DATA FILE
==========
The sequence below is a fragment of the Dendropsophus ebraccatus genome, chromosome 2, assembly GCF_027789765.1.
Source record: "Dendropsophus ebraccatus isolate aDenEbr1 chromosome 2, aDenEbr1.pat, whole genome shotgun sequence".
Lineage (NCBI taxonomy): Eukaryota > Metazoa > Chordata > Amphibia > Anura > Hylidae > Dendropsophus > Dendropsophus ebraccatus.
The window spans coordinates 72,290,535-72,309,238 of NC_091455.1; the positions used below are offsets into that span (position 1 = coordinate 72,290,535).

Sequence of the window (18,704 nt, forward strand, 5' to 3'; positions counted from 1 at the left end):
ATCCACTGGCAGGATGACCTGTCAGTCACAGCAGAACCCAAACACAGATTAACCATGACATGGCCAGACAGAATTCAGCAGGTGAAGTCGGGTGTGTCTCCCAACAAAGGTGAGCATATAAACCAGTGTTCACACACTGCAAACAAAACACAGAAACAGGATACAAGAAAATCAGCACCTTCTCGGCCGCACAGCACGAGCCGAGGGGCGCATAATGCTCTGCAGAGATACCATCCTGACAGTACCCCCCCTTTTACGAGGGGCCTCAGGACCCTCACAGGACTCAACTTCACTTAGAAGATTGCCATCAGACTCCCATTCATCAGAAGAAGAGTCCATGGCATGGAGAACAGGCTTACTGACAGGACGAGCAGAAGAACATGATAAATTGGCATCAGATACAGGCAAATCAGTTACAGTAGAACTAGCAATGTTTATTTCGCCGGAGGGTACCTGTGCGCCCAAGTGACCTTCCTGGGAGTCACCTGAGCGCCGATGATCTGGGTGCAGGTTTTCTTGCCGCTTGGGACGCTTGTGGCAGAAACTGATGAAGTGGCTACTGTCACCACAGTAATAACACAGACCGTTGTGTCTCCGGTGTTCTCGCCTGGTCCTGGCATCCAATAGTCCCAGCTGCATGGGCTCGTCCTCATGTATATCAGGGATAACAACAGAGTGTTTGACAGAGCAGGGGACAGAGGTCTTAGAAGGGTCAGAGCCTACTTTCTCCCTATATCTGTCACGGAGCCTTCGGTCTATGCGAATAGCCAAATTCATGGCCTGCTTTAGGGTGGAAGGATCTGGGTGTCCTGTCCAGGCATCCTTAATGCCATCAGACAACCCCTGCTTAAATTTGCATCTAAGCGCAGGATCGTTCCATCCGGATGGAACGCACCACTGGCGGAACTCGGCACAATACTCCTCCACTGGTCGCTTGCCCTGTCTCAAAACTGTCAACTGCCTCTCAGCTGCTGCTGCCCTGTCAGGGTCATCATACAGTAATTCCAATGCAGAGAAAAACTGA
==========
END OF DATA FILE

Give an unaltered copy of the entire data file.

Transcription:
The sequence below is a fragment of the Dendropsophus ebraccatus genome, chromosome 2, assembly GCF_027789765.1.
Source record: "Dendropsophus ebraccatus isolate aDenEbr1 chromosome 2, aDenEbr1.pat, whole genome shotgun sequence".
Lineage (NCBI taxonomy): Eukaryota > Metazoa > Chordata > Amphibia > Anura > Hylidae > Dendropsophus > Dendropsophus ebraccatus.
The window spans coordinates 72,290,535-72,309,238 of NC_091455.1; the positions used below are offsets into that span (position 1 = coordinate 72,290,535).

Sequence of the window (18,704 nt, forward strand, 5' to 3'; positions counted from 1 at the left end):
ATCCACTGGCAGGATGACCTGTCAGTCACAGCAGAACCCAAACACAGATTAACCATGACATGGCCAGACAGAATTCAGCAGGTGAAGTCGGGTGTGTCTCCCAACAAAGGTGAGCATATAAACCAGTGTTCACACACTGCAAACAAAACACAGAAACAGGATACAAGAAAATCAGCACCTTCTCGGCCGCACAGCACGAGCCGAGGGGCGCATAATGCTCTGCAGAGATACCATCCTGACAGTACCCCCCCTTTTACGAGGGGCCTCAGGACCCTCACAGGACTCAACTTCACTTAGAAGATTGCCATCAGACTCCCATTCATCAGAAGAAGAGTCCATGGCATGGAGAACAGGCTTACTGACAGGACGAGCAGAAGAACATGATAAATTGGCATCAGATACAGGCAAATCAGTTACAGTAGAACTAGCAATGTTTATTTCGCCGGAGGGTACCTGTGCGCCCAAGTGACCTTCCTGGGAGTCACCTGAGCGCCGATGATCTGGGTGCAGGTTTTCTTGCCGCTTGGGACGCTTGTGGCAGAAACTGATGAAGTGGCTACTGTCACCACAGTAATAACACAGACCGTTGTGTCTCCGGTGTTCTCGCCTGGTCCTGGCATCCAATAGTCCCAGCTGCATGGGCTCGTCCTCATGTATATCAGGGATAACAACAGAGTGTTTGACAGAGCAGGGGACAGAGGTCTTAGAAGGGTCAGAGCCTACTTTCTCCCTATATCTGTCACGGAGCCTTCGGTCTATGCGAATAGCCAAATTCATGGCCTGCTTTAGGGTGGAAGGATCTGGGTGTCCTGTCCAGGCATCCTTAATGCCATCAGACAACCCCTGCTTAAATTTGCATCTAAGCGCAGGATCGTTCCATCCGGATGGAACGCACCACTGGCGGAACTCGGCACAATACTCCTCCACTGGTCGCTTGCCCTGTCTCAAAACTGTCAACTGCCTCTCAGCTGCTGCTGCCCTGTCAGGGTCATCATACAGTAATTCCAATGCAGAGAAAAACTGA